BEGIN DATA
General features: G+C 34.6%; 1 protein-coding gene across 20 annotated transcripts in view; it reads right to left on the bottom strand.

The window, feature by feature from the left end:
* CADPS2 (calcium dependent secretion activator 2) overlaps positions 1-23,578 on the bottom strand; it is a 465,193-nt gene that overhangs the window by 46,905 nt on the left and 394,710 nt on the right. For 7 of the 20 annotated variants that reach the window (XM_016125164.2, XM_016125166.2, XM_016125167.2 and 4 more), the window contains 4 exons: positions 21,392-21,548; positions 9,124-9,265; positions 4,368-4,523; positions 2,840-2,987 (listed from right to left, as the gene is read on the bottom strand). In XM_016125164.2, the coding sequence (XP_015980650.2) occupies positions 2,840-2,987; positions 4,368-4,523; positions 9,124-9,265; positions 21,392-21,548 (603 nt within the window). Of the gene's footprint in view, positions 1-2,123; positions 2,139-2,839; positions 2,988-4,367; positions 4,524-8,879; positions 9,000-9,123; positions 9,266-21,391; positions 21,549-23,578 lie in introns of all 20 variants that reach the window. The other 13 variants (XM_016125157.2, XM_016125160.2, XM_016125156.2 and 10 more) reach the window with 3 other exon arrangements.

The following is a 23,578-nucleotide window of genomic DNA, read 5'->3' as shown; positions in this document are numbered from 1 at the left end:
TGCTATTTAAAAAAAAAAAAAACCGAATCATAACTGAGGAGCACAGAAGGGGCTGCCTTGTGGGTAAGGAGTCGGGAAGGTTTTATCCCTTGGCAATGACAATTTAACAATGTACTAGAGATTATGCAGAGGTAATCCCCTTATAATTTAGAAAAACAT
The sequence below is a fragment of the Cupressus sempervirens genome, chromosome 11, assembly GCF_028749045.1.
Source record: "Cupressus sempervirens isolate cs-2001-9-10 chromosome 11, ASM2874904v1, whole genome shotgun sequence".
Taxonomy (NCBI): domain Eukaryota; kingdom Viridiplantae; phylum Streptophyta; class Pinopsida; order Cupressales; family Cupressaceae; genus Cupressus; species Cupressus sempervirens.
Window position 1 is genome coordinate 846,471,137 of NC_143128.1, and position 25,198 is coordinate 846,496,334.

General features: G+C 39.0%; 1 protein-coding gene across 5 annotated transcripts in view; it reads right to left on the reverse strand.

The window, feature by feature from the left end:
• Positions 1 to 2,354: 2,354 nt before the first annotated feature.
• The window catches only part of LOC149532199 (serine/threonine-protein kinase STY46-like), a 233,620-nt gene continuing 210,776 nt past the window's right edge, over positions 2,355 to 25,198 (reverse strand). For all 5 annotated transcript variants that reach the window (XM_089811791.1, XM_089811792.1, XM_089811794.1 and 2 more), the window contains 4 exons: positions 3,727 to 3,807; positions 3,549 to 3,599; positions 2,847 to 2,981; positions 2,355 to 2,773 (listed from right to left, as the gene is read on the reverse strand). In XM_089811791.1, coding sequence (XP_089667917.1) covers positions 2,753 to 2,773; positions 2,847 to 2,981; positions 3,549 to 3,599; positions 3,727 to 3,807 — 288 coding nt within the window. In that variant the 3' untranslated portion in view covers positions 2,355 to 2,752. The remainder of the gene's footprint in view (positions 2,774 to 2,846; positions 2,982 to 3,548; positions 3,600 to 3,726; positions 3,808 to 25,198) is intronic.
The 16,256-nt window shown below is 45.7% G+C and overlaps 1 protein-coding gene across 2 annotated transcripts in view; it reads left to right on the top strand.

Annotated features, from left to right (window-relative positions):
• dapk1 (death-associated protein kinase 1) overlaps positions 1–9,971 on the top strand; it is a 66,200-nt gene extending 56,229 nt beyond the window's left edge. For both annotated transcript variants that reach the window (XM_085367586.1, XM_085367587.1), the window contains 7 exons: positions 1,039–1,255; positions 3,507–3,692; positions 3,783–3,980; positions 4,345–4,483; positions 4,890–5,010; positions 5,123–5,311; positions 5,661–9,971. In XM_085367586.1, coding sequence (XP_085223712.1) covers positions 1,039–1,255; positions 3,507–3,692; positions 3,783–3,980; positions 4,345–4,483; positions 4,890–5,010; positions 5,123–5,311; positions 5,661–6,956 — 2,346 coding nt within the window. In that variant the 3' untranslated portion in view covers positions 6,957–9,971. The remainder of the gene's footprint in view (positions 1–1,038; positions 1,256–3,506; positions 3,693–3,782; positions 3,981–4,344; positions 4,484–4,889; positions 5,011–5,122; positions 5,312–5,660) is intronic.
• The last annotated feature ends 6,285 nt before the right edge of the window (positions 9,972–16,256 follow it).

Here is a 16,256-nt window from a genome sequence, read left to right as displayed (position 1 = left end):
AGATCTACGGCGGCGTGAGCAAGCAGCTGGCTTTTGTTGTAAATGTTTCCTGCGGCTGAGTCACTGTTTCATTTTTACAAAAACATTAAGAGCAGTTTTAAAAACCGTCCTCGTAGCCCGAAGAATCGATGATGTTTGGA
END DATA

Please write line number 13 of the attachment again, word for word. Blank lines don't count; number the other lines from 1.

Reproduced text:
• The window catches only part of LOC149532199 (serine/threonine-protein kinase STY46-like), a 233,620-nt gene continuing 210,776 nt past the window's right edge, over positions 2,355 to 25,198 (reverse strand). For all 5 annotated transcript variants that reach the window (XM_089811791.1, XM_089811792.1, XM_089811794.1 and 2 more), the window contains 4 exons: positions 3,727 to 3,807; positions 3,549 to 3,599; positions 2,847 to 2,981; positions 2,355 to 2,773 (listed from right to left, as the gene is read on the reverse strand). In XM_089811791.1, coding sequence (XP_089667917.1) covers positions 2,753 to 2,773; positions 2,847 to 2,981; positions 3,549 to 3,599; positions 3,727 to 3,807 — 288 coding nt within the window. In that variant the 3' untranslated portion in view covers positions 2,355 to 2,752. The remainder of the gene's footprint in view (positions 2,774 to 2,846; positions 2,982 to 3,548; positions 3,600 to 3,726; positions 3,808 to 25,198) is intronic.